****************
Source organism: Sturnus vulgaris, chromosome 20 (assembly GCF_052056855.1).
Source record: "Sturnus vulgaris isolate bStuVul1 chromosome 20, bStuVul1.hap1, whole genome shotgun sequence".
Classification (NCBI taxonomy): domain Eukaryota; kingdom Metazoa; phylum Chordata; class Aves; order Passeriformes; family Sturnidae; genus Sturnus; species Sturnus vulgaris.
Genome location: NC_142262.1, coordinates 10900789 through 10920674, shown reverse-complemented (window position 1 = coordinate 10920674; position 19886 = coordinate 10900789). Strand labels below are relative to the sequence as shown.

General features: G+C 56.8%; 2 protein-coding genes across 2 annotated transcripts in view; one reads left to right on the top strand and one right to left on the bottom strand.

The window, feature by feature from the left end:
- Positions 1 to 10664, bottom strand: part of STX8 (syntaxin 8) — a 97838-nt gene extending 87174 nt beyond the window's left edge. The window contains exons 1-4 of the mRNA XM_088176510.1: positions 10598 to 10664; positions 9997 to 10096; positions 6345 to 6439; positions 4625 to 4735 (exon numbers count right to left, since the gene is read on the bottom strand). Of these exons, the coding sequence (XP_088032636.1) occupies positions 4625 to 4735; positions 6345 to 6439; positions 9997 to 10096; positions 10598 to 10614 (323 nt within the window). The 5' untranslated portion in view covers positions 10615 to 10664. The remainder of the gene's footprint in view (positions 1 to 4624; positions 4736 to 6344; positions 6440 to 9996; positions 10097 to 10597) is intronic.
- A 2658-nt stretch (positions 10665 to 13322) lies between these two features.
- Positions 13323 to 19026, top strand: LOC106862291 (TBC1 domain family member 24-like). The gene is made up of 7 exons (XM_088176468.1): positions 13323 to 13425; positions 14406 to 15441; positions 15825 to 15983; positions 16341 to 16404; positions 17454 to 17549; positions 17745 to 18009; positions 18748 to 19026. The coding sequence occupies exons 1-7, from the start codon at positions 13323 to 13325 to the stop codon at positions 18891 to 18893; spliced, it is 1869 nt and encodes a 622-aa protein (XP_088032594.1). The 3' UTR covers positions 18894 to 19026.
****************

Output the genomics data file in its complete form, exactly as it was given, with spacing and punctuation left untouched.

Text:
Source organism: Sturnus vulgaris, chromosome 20 (assembly GCF_052056855.1).
Source record: "Sturnus vulgaris isolate bStuVul1 chromosome 20, bStuVul1.hap1, whole genome shotgun sequence".
Classification (NCBI taxonomy): domain Eukaryota; kingdom Metazoa; phylum Chordata; class Aves; order Passeriformes; family Sturnidae; genus Sturnus; species Sturnus vulgaris.
Genome location: NC_142262.1, coordinates 10900789 through 10920674, shown reverse-complemented (window position 1 = coordinate 10920674; position 19886 = coordinate 10900789). Strand labels below are relative to the sequence as shown.

General features: G+C 56.8%; 2 protein-coding genes across 2 annotated transcripts in view; one reads left to right on the top strand and one right to left on the bottom strand.

The window, feature by feature from the left end:
- Positions 1 to 10664, bottom strand: part of STX8 (syntaxin 8) — a 97838-nt gene extending 87174 nt beyond the window's left edge. The window contains exons 1-4 of the mRNA XM_088176510.1: positions 10598 to 10664; positions 9997 to 10096; positions 6345 to 6439; positions 4625 to 4735 (exon numbers count right to left, since the gene is read on the bottom strand). Of these exons, the coding sequence (XP_088032636.1) occupies positions 4625 to 4735; positions 6345 to 6439; positions 9997 to 10096; positions 10598 to 10614 (323 nt within the window). The 5' untranslated portion in view covers positions 10615 to 10664. The remainder of the gene's footprint in view (positions 1 to 4624; positions 4736 to 6344; positions 6440 to 9996; positions 10097 to 10597) is intronic.
- A 2658-nt stretch (positions 10665 to 13322) lies between these two features.
- Positions 13323 to 19026, top strand: LOC106862291 (TBC1 domain family member 24-like). The gene is made up of 7 exons (XM_088176468.1): positions 13323 to 13425; positions 14406 to 15441; positions 15825 to 15983; positions 16341 to 16404; positions 17454 to 17549; positions 17745 to 18009; positions 18748 to 19026. The coding sequence occupies exons 1-7, from the start codon at positions 13323 to 13325 to the stop codon at positions 18891 to 18893; spliced, it is 1869 nt and encodes a 622-aa protein (XP_088032594.1). The 3' UTR covers positions 18894 to 19026.